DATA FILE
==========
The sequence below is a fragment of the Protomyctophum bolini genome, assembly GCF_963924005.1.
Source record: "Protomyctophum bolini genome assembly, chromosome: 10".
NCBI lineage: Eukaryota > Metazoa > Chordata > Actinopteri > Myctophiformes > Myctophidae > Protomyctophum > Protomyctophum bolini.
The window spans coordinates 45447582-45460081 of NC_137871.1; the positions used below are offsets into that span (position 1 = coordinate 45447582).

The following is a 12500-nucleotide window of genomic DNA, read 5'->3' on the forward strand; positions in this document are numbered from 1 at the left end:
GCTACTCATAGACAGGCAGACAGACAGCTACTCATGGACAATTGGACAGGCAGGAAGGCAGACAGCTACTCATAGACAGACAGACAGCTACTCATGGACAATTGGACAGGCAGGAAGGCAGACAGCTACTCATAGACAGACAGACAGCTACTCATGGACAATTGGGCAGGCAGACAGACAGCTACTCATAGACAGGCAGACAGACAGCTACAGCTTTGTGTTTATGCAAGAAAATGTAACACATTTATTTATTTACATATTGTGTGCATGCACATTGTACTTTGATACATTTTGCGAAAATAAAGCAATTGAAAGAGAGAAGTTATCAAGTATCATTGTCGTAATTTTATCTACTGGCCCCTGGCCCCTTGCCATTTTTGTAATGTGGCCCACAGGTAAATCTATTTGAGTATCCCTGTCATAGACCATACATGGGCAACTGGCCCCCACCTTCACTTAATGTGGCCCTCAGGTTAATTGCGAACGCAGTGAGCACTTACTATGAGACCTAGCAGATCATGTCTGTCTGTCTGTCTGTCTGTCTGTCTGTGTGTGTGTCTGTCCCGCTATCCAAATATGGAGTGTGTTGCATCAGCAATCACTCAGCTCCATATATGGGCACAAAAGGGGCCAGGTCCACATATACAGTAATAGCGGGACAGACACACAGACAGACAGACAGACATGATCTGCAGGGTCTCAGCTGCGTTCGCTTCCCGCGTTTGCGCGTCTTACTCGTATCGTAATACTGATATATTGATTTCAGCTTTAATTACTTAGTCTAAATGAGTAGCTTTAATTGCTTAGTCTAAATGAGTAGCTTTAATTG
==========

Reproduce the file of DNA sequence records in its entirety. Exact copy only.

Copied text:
The sequence below is a fragment of the Protomyctophum bolini genome, assembly GCF_963924005.1.
Source record: "Protomyctophum bolini genome assembly, chromosome: 10".
NCBI lineage: Eukaryota > Metazoa > Chordata > Actinopteri > Myctophiformes > Myctophidae > Protomyctophum > Protomyctophum bolini.
The window spans coordinates 45447582-45460081 of NC_137871.1; the positions used below are offsets into that span (position 1 = coordinate 45447582).

The following is a 12500-nucleotide window of genomic DNA, read 5'->3' on the forward strand; positions in this document are numbered from 1 at the left end:
GCTACTCATAGACAGGCAGACAGACAGCTACTCATGGACAATTGGACAGGCAGGAAGGCAGACAGCTACTCATAGACAGACAGACAGCTACTCATGGACAATTGGACAGGCAGGAAGGCAGACAGCTACTCATAGACAGACAGACAGCTACTCATGGACAATTGGGCAGGCAGACAGACAGCTACTCATAGACAGGCAGACAGACAGCTACAGCTTTGTGTTTATGCAAGAAAATGTAACACATTTATTTATTTACATATTGTGTGCATGCACATTGTACTTTGATACATTTTGCGAAAATAAAGCAATTGAAAGAGAGAAGTTATCAAGTATCATTGTCGTAATTTTATCTACTGGCCCCTGGCCCCTTGCCATTTTTGTAATGTGGCCCACAGGTAAATCTATTTGAGTATCCCTGTCATAGACCATACATGGGCAACTGGCCCCCACCTTCACTTAATGTGGCCCTCAGGTTAATTGCGAACGCAGTGAGCACTTACTATGAGACCTAGCAGATCATGTCTGTCTGTCTGTCTGTCTGTCTGTCTGTGTGTGTGTCTGTCCCGCTATCCAAATATGGAGTGTGTTGCATCAGCAATCACTCAGCTCCATATATGGGCACAAAAGGGGCCAGGTCCACATATACAGTAATAGCGGGACAGACACACAGACAGACAGACAGACATGATCTGCAGGGTCTCAGCTGCGTTCGCTTCCCGCGTTTGCGCGTCTTACTCGTATCGTAATACTGATATATTGATTTCAGCTTTAATTACTTAGTCTAAATGAGTAGCTTTAATTGCTTAGTCTAAATGAGTAGCTTTAATTG